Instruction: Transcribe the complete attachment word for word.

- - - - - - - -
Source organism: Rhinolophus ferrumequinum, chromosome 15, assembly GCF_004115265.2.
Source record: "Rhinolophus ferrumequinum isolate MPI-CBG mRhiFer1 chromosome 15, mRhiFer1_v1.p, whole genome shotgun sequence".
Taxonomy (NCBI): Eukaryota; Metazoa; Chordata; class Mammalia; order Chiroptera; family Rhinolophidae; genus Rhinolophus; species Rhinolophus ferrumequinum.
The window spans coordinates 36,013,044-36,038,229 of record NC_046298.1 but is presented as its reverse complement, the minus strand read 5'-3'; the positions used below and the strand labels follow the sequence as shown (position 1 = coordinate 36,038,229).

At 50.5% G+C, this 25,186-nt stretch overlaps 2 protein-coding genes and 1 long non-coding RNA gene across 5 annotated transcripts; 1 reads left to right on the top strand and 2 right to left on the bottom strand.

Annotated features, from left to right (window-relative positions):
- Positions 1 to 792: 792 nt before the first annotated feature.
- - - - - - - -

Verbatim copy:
Source organism: Rhinolophus ferrumequinum, chromosome 15, assembly GCF_004115265.2.
Source record: "Rhinolophus ferrumequinum isolate MPI-CBG mRhiFer1 chromosome 15, mRhiFer1_v1.p, whole genome shotgun sequence".
Taxonomy (NCBI): Eukaryota; Metazoa; Chordata; class Mammalia; order Chiroptera; family Rhinolophidae; genus Rhinolophus; species Rhinolophus ferrumequinum.
The window spans coordinates 36,013,044-36,038,229 of record NC_046298.1 but is presented as its reverse complement, the minus strand read 5'-3'; the positions used below and the strand labels follow the sequence as shown (position 1 = coordinate 36,038,229).

At 50.5% G+C, this 25,186-nt stretch overlaps 2 protein-coding genes and 1 long non-coding RNA gene across 5 annotated transcripts; 1 reads left to right on the top strand and 2 right to left on the bottom strand.

Annotated features, from left to right (window-relative positions):
- Positions 1 to 792: 792 nt before the first annotated feature.